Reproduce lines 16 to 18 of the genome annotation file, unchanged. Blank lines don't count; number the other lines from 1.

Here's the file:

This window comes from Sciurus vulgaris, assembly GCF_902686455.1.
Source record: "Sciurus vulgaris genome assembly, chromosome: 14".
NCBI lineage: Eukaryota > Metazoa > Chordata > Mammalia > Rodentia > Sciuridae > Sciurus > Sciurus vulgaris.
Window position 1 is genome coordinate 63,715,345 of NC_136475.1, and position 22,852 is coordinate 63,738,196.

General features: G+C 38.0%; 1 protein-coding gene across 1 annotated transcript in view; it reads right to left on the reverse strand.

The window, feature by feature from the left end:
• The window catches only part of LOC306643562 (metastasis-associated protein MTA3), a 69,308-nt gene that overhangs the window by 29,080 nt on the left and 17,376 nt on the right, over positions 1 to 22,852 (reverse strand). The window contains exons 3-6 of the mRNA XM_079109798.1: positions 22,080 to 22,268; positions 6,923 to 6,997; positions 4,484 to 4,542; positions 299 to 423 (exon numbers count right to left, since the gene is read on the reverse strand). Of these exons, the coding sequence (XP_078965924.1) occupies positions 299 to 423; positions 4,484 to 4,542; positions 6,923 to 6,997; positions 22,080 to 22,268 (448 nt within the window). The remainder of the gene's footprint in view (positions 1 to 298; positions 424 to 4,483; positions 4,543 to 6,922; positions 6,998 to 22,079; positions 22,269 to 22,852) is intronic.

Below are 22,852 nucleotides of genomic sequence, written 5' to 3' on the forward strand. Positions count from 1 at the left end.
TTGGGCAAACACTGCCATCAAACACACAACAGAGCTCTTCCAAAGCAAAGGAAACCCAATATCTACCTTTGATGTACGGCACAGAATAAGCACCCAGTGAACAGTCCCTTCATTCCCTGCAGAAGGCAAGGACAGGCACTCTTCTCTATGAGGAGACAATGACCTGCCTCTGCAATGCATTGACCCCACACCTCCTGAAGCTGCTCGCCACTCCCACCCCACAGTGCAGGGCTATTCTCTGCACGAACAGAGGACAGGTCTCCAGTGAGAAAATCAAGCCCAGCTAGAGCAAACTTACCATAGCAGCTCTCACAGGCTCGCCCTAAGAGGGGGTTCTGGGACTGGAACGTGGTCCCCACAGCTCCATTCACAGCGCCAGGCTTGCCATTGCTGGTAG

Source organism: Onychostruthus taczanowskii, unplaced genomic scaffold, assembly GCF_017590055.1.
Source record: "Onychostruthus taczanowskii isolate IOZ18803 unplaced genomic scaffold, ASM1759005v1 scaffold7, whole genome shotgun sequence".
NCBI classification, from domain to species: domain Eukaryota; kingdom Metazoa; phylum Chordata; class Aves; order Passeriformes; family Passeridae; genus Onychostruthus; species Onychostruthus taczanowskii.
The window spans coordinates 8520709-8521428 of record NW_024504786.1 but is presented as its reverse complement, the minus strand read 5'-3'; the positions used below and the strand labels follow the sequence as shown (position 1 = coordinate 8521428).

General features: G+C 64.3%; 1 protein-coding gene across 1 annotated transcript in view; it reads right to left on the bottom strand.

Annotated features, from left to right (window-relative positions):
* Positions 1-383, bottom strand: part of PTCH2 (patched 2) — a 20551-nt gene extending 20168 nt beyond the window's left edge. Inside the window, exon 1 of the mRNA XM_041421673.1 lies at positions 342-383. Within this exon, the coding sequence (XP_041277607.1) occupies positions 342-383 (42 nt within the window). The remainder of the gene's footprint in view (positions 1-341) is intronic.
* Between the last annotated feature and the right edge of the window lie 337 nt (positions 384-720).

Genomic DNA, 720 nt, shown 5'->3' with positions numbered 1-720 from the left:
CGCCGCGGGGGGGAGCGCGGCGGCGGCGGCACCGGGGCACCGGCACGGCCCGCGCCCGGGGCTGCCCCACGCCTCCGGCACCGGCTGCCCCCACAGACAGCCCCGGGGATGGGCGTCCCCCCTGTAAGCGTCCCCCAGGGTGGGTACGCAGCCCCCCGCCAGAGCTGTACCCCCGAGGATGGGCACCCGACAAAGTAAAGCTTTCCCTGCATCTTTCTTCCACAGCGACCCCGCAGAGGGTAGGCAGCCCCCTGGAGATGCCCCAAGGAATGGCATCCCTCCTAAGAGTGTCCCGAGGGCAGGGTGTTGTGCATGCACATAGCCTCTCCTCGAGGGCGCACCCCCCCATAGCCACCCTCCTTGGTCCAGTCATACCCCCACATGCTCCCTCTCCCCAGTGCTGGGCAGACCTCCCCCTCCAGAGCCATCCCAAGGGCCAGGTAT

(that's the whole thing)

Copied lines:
* Positions 1-383, bottom strand: part of PTCH2 (patched 2) — a 20551-nt gene extending 20168 nt beyond the window's left edge. Inside the window, exon 1 of the mRNA XM_041421673.1 lies at positions 342-383. Within this exon, the coding sequence (XP_041277607.1) occupies positions 342-383 (42 nt within the window). The remainder of the gene's footprint in view (positions 1-341) is intronic.
* Between the last annotated feature and the right edge of the window lie 337 nt (positions 384-720).

Genomic DNA, 720 nt, shown 5'->3' with positions numbered 1-720 from the left: